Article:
Tuesday, 20 September 2011
The Festival - a brief review
The first event was almost thrown out of joint by losing our first venue with less than a week to go. I couldn't even do anything about it because I was out of contact with the Escalator scheme so it was up to other members of the committee to fix it, and they did so, finding another restaurant for the lunch date with Richard Mabey.
This had been a sell-out for a while and having heard Richard speak a few times I knew it would be a good start. We have a full, if not too huge lunch, chat a bit, Richard goes out for ten minutes to compose himself, then returns to speak impromptu for about half an hour. His subject is the loss of children's freedom to move about in nature and get acquainted with it. This is not about lions and tigers but about whatever happens to be inhabiting the nearest piece of common land.
He begins by criticising television's obsession with the exotic and the wild, the use of CGI, and the emphasis on the dangerous. He talks about parental protectiveness and contrasts it with his own childhood - something we know from his books - given the whole day to wander about and do as he will. This strikes a chord with many of the audience, whose average age probably entitles them to a senior railcard, but who remember their own youth as being less hedged about with safeguards than life is today.
Why the older audience? Partly the price and partly the sit-down dinner. I don't think the young attend too many after-dinner speeches - the tradition involves a degree of educated respectability. It is people of a certain station in life who take part in such things. But there is absolutely no reason why the young should not attend a talk by Richard. Richard should by rights be their kind of hero. He is Green, he is a scientist, he is active, he speaks fiercely yet gently from the heart. He is a private man but he is crisply articulate. There is no puffed up rhetoric in him.
But the people who should really be here - the people at whom the talk is actually directed - are the mid-forties to mid-fifties parents who have been bullied and litigated into fear by almost every form of authority. They are easily bullied because they tend to feel guilty, particularly as parents. Contemporary economics doesn't allow for full-time motherhood, nor do many women want it. Fathers feel guilty just for being male: mothers for not being the right kinds of mother. Letting your child roam the fields or streets the whole day will not earn much public approval and may even result in the child being taken into care. There is the fear of bombs, of paedophiles, of cars, of falls from playground apparatus, of falls from trees, of drownings and of accidents of all sorts.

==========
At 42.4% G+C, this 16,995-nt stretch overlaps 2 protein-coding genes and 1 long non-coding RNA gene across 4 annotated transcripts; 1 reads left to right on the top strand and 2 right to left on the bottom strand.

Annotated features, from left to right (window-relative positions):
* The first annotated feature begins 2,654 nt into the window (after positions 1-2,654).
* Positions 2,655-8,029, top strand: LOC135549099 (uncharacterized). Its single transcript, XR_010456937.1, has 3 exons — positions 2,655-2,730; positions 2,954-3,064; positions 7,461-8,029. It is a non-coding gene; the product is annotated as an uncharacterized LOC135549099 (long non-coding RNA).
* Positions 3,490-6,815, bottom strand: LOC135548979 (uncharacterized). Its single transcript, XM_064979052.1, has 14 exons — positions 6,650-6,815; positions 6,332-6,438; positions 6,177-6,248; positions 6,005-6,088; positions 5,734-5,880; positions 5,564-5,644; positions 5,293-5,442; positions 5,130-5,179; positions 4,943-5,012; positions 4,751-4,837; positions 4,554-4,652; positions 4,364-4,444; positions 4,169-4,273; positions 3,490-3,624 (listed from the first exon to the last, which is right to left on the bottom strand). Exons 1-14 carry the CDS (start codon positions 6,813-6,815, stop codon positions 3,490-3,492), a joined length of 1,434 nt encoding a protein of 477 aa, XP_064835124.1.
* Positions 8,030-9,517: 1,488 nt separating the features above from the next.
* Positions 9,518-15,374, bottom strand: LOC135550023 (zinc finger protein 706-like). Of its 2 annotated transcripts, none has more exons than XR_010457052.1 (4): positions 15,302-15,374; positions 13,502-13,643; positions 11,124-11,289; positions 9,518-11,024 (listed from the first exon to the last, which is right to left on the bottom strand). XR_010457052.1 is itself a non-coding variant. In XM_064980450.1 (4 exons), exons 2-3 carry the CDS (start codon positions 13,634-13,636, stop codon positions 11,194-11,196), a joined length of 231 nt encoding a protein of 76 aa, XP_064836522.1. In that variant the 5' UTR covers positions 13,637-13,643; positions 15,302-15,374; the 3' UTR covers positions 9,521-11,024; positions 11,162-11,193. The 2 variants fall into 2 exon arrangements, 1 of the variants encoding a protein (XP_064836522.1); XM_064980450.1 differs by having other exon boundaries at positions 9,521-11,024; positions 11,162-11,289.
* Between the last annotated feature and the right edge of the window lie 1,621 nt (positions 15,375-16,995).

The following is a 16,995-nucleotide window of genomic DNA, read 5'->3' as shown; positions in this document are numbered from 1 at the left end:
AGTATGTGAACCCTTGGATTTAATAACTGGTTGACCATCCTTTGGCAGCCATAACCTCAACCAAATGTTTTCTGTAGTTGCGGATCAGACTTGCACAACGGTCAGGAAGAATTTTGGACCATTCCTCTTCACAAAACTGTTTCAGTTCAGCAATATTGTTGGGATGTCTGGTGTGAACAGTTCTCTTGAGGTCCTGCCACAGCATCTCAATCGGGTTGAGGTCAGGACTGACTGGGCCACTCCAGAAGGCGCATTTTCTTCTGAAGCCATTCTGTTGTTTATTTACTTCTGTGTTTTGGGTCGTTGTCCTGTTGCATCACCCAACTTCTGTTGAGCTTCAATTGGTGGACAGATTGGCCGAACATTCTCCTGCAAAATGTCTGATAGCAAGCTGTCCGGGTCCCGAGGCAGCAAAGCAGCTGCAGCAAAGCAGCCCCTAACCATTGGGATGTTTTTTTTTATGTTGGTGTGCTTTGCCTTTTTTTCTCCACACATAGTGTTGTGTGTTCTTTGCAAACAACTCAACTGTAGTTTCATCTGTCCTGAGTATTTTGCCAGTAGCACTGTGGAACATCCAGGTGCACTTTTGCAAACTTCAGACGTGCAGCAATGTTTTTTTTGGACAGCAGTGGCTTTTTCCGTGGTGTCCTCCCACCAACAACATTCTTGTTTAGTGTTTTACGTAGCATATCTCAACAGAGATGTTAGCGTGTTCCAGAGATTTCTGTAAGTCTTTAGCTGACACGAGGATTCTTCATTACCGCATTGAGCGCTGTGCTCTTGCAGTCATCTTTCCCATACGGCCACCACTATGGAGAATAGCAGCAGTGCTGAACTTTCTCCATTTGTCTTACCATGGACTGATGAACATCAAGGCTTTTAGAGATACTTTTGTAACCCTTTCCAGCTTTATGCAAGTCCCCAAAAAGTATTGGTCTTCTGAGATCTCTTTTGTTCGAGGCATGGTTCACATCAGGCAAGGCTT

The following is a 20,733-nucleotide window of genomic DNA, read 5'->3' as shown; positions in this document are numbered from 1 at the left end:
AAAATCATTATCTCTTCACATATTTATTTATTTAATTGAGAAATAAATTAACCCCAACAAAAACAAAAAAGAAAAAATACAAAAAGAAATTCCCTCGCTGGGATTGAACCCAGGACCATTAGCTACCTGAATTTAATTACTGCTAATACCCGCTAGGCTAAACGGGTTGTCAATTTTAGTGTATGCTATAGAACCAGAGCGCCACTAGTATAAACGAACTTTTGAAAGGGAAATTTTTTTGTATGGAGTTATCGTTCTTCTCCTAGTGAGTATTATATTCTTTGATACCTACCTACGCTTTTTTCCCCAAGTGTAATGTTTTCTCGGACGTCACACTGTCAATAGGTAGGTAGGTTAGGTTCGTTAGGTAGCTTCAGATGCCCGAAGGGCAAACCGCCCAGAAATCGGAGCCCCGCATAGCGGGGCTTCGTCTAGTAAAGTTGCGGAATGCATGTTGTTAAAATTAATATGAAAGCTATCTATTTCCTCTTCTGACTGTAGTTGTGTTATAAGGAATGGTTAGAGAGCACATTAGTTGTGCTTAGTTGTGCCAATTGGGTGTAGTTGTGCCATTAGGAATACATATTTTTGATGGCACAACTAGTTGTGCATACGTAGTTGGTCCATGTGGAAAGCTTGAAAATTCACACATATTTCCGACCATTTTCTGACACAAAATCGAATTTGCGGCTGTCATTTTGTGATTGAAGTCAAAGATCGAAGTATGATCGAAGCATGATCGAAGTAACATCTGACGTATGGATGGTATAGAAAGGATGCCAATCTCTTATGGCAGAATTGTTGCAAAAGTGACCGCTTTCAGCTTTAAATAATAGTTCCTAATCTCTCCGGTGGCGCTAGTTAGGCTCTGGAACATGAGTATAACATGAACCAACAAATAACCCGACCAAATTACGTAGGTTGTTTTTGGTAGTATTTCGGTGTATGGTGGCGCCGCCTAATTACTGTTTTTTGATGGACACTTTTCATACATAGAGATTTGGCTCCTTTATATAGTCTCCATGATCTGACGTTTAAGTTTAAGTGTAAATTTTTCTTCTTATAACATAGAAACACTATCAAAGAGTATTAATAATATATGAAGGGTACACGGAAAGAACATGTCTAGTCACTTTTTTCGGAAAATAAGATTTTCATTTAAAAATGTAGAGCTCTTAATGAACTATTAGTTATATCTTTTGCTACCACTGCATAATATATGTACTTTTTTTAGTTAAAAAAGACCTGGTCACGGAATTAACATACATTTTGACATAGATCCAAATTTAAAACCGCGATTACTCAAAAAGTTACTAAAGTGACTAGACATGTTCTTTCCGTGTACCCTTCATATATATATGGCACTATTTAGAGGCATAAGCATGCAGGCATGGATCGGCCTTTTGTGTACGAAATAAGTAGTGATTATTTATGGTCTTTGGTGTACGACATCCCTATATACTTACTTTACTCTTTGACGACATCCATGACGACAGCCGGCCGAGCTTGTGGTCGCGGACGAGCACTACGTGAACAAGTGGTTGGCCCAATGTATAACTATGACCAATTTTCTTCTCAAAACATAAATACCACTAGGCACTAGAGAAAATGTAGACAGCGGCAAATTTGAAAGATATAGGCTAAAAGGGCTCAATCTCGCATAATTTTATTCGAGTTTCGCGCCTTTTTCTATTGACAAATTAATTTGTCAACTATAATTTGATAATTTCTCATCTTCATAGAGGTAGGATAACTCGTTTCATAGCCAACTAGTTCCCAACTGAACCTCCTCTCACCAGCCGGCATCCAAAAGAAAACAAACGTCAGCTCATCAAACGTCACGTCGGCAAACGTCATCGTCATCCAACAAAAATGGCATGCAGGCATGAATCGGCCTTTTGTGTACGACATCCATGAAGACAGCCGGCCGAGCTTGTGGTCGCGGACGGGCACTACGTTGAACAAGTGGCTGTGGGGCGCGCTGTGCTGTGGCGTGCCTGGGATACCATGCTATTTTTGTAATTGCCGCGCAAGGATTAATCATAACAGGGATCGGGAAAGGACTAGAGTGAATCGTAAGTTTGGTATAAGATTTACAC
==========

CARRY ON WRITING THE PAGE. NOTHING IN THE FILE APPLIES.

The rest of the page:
Then there is technology. Richard talks about the enticements of the internet, about the child tucked up in his or her room, wandering the streets, forests, precipices and ditches of an infinite network that continuously merges the real and the virtual. This is a subject touched on in the posts about Sam Riviere's work earlier: here it comes at us not as aesthetics but as loss of contact with nature.
Richard talks about tiny creatures, not dinosaurs. It is what lies to hand, or even in the hand, or even smaller - the kind of life seen most clearly under the microscope that we should respect. So we finish with small things. In response to a question at the end - possibly from me - regarding the notion of anthropomorphism and the old television programmes of Johnny Morris whose work, though very popular (I loved him as a child), was later fiercely criticised for giving animals funny voices, as though they were human, Richard answers that if he had to choose between treating animals like machines or like human beings, he would choose the Johnny Morris way, but that it is probably best to reverse the proposition, and that instead of thinking of animals as substitute humans we should consider ourselves more as animals.
Richard's books are classics of nature writing, but as the title of his second book, back in 1972, The Unofficial Countryside, tells us, they are not about Nature with a capital N, closer in spirit, in some respects, to Ian Sinclair or to Paul Farley and Michael Symmons Roberts's Edgelands. His books do not apostrophise or idealise nature: they study, are humble yet proud, even stern at times, but overflow with warmth.
His talk set a theme that was to be touched on now and then throughout the week. Not so much nature in itself, as what it is like to be in nature, or indeed what it is like to live with our own natures.
In London today for the judging of the Stephen Spender Prize for the translation of poetry. Fellow judges, Susan Basnett, Edith Hall and Patrick McGuinness.
Tomorrow to London again to introduce and talk with Adam LeBor at the Hungarian Cultural Centre in Maiden Lane, about his novel, The Budapest Protocol.